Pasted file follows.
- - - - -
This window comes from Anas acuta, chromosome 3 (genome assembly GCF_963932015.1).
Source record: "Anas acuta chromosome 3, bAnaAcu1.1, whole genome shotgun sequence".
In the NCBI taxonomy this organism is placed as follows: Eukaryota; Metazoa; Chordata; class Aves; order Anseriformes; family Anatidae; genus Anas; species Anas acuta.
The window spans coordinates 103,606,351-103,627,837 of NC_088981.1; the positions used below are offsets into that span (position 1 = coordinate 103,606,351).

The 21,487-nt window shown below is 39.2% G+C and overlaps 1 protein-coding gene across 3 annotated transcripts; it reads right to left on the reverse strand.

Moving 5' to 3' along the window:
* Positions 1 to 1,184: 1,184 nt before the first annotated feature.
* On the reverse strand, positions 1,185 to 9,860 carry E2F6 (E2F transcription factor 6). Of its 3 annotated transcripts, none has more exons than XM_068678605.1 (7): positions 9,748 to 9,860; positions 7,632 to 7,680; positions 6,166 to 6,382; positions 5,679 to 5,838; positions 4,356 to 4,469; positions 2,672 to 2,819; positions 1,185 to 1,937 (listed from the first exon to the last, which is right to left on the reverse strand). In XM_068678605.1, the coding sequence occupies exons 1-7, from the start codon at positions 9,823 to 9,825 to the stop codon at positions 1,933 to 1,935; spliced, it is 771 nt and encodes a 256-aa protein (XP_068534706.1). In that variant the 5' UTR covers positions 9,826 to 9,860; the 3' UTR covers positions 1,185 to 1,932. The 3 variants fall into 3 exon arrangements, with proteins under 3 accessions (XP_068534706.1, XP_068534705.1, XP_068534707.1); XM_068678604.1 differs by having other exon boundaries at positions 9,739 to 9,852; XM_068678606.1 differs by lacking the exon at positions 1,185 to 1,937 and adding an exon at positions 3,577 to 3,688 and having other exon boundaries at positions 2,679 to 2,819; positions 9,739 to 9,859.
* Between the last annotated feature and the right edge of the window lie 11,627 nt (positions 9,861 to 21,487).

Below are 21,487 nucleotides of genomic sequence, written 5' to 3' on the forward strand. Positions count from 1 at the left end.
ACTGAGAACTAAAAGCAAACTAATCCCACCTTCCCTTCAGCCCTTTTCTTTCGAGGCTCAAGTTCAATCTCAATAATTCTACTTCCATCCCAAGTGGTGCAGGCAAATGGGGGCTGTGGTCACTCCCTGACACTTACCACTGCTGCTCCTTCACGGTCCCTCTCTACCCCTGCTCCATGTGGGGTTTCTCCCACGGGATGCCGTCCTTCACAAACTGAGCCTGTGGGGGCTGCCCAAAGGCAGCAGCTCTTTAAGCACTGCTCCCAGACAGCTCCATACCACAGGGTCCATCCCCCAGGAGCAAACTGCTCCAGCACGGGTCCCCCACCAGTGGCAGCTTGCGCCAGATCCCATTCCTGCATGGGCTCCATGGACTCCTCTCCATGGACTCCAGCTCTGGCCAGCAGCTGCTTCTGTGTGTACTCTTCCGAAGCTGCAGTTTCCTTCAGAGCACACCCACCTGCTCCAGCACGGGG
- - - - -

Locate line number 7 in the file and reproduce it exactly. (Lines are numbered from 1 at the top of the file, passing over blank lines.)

* Positions 1 to 1,184: 1,184 nt before the first annotated feature.